Ethos Anthropos Daimon: The Law of Thought as Destiny
I have been reminded by amothman of my earlier promise to delve further into the enlightenment of Harold Waldwin Percival, and of his book <i>Thinking and Destiny</i>. And since his reminder comes coincident with a greater increase in search engine traffic by seekers looking for the meaning of Heraclitus’ “character is fate” (<i>ethos anthropos daimon</i>), it may be a good time to keep my promise.
So, to begin….
In an earlier post, we brought into relation the thinking of the former Harvard sociologist, Pitrim Sorokin with the transcendentalism of Harold Waldwin Percival. Sorokin identified three types of civilisation in history which he called “Ideational”, “Idealistic”, and “Sensate”. We also observed how these three types correspond to Percival’s “Triune Self”, or the whole Self, as comprised of the Knower, the Thinker, and the Doer-in-the-body. As Knower, Thinker, and Doer portions, their mode of manifestation or relationship to reality and experience is, respectively, the intuitive, the rational, and the sensory. In those terms, Sorokin’s “Ideational” culture is predominantly intuitive and attempts to represent the Knower; “Idealistic” culture is predominantly rational and attempts to represent the Thinker; and “Sensate” culture is predominantly sensory and attempts to represent the Doer-in-the-body.
These cultural types represent, in effect, the attempt of what is called the “transcendental” to become fully immanent — to achieve its epiphany, manifestation, or self-actualisation in historico-physical terms.
We also brought into consideration Aristotle’s distinction and relationship between potens and actus, or the potential and the actual, which has otherwise been referred to as “Framework 2” and “Framework 1”, or in other terms as quality and quantity, or spirit and matter, the supersensory and the sensory, the invisible and the visible, the ideal and the real, and so on, in other contexts and philosophical systems.
In Aristotle’s view, potentialities (or probabilities as now called) arise into actuality, into realisation or “take time” and “take place”, to endure for a while only to return to potentiality. In other terms, they become manifest and then return to latency, much as a plant grows from seed only to return to seed at the end of its cycle. Potentialities are “values” or ideals, and their manifest counterparts are called “virtues” or the “real”.
To the best of my knowledge, however, no one heretofore has ever attempted to explain in connection with these Aristotelian views how this transformation from potentiality into actuality or eventuality (or realisation), and then back into potentiality again, transpires.
This is the issue of Heraclitus’ “character is fate” as well as Percival’s “Law of Thought as Destiny”. It is thinking that is the generative, regenerative, and also degenerative factor. It is the activating or eventuating potency. Earlier I referred to Man as a translator, or as the “bridge between two worlds” considered as the supersensory and the sensory, or the transcendent and the immanent. More properly, it is the Thinker portion of the human that effects the translation from potens to actus. So, you do, in effect, “create the reality you know.”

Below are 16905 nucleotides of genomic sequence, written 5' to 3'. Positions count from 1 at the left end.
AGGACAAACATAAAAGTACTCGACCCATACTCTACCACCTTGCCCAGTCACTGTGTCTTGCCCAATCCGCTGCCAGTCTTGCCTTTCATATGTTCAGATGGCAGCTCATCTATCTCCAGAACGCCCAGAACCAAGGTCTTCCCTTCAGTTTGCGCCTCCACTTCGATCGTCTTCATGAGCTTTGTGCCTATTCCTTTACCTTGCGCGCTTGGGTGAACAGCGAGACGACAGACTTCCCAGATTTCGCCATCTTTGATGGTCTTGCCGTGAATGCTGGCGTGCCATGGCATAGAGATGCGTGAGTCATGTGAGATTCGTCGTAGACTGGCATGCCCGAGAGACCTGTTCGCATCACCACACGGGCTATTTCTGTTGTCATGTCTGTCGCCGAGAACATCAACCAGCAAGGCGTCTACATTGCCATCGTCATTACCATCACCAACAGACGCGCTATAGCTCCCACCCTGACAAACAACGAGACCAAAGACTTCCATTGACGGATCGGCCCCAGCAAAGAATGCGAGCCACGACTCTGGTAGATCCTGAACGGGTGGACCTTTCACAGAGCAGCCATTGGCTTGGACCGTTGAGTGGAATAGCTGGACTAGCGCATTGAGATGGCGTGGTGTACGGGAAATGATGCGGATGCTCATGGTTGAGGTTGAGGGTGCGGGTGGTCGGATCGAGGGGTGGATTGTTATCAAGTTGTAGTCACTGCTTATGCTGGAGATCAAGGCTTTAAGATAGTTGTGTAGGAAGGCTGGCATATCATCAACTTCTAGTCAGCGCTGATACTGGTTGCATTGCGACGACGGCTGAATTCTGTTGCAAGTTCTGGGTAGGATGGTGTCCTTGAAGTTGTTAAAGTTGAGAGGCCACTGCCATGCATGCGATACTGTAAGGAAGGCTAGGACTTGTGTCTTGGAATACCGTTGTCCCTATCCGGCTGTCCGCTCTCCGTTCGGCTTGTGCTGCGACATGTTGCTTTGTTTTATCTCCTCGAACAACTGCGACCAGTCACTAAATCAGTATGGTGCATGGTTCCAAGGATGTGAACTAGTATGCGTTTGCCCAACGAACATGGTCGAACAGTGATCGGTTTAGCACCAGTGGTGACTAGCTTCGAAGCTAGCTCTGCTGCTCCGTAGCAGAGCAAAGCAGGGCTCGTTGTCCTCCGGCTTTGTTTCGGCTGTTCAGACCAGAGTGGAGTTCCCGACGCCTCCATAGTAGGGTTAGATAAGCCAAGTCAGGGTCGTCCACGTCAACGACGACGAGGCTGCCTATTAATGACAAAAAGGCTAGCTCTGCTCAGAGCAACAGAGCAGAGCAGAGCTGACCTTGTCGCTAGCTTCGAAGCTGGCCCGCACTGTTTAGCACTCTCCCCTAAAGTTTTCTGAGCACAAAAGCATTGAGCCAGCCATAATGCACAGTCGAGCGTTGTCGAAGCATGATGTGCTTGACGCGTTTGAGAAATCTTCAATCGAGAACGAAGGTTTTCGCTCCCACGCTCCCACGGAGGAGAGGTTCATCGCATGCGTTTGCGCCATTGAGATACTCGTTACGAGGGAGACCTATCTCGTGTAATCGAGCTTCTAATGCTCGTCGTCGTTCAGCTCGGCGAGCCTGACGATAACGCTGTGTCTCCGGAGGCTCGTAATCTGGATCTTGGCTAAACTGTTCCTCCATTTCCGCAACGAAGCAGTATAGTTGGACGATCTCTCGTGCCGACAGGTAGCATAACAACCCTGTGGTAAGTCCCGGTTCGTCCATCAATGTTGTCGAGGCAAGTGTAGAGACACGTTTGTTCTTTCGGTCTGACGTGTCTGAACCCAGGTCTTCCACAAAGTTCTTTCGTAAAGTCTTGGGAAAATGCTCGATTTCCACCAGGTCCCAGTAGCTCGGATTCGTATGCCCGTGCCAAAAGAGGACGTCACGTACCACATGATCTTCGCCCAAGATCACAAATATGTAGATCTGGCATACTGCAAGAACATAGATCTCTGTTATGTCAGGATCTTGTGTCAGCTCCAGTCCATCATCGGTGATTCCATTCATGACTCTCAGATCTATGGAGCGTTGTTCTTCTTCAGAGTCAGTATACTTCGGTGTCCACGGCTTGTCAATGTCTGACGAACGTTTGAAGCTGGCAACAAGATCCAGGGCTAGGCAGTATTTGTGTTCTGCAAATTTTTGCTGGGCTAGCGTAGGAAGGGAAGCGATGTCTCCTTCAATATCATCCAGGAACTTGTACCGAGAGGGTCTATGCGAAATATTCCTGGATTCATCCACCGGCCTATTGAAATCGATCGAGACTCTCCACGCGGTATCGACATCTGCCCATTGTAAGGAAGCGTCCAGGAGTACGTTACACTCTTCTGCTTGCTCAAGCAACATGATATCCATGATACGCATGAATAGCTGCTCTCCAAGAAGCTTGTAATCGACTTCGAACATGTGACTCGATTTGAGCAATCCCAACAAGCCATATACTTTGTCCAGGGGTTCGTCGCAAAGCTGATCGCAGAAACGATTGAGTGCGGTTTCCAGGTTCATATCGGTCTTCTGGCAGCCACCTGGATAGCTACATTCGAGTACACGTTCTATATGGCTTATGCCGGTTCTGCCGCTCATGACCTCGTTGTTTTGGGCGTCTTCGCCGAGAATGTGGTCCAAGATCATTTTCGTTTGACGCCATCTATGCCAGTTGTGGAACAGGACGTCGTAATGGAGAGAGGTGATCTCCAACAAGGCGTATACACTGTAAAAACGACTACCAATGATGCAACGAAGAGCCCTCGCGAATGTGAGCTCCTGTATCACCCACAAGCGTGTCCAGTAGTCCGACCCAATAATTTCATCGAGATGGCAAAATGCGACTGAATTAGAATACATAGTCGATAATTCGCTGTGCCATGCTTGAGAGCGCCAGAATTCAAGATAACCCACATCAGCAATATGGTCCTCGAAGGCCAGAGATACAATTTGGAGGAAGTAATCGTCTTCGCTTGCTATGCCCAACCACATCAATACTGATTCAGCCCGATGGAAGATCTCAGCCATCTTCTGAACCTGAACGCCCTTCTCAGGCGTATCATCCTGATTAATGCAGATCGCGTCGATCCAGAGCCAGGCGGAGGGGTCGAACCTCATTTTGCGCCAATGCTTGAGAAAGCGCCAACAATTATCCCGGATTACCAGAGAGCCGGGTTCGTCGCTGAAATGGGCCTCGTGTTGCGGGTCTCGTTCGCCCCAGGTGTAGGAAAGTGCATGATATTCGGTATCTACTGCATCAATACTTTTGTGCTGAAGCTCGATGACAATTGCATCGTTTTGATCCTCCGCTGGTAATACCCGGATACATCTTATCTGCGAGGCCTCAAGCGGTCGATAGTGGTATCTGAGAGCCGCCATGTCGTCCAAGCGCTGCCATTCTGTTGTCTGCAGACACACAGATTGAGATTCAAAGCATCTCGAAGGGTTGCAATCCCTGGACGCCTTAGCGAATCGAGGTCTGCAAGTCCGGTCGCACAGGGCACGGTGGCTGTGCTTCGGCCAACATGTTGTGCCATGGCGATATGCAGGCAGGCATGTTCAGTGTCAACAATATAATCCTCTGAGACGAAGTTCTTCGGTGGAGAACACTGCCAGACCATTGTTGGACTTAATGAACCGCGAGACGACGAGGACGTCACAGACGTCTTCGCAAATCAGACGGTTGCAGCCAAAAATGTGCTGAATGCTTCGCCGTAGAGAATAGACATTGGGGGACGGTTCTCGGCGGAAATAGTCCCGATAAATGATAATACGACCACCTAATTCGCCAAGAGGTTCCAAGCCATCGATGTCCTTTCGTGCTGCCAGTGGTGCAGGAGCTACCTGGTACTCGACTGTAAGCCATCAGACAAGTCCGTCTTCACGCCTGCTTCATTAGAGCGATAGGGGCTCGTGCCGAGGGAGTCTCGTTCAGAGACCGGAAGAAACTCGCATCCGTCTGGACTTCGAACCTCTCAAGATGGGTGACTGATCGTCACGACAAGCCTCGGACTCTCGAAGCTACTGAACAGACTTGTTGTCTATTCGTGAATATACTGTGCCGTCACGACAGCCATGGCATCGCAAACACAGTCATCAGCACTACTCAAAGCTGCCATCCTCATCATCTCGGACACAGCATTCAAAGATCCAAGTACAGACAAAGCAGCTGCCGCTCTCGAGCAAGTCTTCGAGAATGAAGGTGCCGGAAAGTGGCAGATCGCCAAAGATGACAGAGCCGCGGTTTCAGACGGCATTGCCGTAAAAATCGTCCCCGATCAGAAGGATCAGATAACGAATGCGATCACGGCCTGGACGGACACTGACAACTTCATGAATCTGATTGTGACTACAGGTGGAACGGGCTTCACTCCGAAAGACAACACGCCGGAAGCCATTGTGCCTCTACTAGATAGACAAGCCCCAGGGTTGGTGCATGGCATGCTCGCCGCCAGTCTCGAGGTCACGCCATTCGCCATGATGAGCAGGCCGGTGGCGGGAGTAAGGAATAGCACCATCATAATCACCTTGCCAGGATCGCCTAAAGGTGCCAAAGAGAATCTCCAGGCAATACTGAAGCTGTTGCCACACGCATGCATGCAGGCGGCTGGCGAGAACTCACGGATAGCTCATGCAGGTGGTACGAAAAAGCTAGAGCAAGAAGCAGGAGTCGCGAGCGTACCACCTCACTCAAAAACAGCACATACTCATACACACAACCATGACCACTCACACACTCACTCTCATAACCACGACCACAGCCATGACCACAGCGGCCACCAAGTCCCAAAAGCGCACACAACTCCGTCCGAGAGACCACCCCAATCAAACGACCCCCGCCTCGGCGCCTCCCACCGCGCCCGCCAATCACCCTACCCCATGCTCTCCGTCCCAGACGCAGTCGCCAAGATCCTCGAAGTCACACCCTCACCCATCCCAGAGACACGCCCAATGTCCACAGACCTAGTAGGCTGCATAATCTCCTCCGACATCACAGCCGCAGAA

This is how Percival expresses it,
“Everything existing on the physical plane is an exteriorization of a thought which must be adjusted through the one who issued the thought, in accordance with his responsibility and at the conjunction of time, condition, and place.” (p. 55)
In another passage, Percival goes into more detail,
“A thought is a being created by the Conscious Light and desire; and which, when issued, has in it an aim, a potential design, and a balancing factor — which balancing factor, like the needle of a compass point, points to the final balance of the thought as a whole. The thought endures until the balancing factor has brought about an adjustment through the one who issued the thought. The balancing factor causes exteriorizations as long as the thought endures. Whenever the thought, moving in its courses, approaches the physical plane, it causes the one who issued it to be in place for an exteriorization of that thought. An exteriorization can happen only when there is a juncture of time, condition, and place. The laws which control the exteriorization do not always fit in with the intention and expectation of the persons concerned; and the exteriorization is then called an accident. An accident is a perceived physical part of a thought which is proceeding on its otherwise invisible course. The exteriorization makes visible that part of the thought which touches the physical plane and is not yet balanced. The demonstration is made on or through the person who is concerned with the accident.” (p. 55-6)
Those of you who are familiar with the Seth series of books will find this statement very familiar, where the law of thinking as destiny, or character as fate, underscores Seth’s constantly reiterated message, in book after book, that “you create the reality you know”.